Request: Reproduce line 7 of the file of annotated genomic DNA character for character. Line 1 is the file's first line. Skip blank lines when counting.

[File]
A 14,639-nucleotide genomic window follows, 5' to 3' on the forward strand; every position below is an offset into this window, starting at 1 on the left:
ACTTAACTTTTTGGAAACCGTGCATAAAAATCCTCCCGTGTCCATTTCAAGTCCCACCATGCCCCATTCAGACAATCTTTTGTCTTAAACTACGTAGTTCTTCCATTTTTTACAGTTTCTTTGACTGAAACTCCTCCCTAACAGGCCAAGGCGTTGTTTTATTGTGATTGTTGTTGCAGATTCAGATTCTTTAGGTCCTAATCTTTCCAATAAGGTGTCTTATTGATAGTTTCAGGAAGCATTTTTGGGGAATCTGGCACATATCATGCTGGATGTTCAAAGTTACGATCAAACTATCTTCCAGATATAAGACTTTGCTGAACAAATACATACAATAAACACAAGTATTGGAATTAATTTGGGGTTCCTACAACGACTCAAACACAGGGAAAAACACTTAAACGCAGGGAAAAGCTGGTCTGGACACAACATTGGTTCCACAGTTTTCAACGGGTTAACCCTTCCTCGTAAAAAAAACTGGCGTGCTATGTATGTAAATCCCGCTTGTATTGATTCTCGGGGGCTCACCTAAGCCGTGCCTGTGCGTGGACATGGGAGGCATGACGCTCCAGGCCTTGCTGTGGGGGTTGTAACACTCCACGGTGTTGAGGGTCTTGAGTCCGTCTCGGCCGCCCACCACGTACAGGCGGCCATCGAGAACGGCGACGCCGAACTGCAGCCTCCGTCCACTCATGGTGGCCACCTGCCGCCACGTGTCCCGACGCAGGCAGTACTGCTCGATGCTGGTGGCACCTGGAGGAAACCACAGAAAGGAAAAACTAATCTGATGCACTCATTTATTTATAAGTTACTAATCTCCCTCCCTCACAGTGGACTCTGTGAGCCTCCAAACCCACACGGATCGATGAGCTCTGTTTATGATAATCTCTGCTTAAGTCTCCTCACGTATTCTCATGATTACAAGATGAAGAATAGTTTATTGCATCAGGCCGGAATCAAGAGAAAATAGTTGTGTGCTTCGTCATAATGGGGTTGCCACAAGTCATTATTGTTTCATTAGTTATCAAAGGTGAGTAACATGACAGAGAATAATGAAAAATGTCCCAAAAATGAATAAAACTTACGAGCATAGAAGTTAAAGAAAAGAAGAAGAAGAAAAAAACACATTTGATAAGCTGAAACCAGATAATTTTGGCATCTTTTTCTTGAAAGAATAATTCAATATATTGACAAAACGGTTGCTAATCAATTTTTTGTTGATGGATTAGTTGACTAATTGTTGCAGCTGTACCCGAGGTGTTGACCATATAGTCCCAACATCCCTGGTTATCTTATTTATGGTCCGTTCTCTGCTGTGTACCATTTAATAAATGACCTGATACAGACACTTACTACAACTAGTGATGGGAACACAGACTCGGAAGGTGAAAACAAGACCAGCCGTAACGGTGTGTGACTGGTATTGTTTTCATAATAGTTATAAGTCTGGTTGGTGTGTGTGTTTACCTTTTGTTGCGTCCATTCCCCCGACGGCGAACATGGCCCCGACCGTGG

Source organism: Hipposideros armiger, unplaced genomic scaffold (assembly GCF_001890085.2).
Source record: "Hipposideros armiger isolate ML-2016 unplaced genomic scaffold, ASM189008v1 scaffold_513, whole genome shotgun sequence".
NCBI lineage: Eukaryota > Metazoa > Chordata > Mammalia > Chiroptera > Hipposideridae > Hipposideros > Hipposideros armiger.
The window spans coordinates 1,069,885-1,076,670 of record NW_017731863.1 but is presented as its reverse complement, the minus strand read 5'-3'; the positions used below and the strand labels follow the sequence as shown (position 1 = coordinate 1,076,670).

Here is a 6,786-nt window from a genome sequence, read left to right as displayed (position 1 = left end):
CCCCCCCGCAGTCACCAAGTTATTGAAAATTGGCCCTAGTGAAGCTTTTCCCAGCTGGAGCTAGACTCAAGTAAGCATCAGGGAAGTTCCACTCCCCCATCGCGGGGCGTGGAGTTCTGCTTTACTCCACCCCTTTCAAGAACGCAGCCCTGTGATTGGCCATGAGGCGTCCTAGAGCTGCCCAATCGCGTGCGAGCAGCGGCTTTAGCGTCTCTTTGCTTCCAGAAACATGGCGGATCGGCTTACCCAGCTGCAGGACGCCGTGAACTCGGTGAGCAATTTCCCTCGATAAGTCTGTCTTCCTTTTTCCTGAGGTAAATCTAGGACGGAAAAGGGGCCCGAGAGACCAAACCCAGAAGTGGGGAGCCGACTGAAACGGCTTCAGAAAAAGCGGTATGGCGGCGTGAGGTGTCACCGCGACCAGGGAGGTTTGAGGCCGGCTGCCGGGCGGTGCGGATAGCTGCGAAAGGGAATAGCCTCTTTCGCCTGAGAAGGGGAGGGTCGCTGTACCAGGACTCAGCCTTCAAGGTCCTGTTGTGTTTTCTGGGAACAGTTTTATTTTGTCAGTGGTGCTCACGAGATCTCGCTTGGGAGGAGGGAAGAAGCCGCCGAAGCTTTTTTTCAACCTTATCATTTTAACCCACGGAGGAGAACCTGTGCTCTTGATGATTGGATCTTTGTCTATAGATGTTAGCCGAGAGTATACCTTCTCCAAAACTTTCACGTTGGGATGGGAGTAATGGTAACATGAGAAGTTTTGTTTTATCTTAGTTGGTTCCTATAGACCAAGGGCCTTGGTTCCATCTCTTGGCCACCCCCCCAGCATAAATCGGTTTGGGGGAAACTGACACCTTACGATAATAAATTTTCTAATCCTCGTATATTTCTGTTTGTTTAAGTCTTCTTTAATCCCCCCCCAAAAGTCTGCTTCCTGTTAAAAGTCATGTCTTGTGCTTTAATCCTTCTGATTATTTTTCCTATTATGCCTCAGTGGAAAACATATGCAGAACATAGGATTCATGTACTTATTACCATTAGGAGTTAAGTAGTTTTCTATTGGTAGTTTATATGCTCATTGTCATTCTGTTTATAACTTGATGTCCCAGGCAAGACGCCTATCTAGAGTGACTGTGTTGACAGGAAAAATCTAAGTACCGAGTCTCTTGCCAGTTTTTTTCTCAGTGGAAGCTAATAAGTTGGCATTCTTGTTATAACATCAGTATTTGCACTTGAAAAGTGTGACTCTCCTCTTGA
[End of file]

Here is a 6,786-nt window from a genome sequence, read left to right as displayed (position 1 = left end):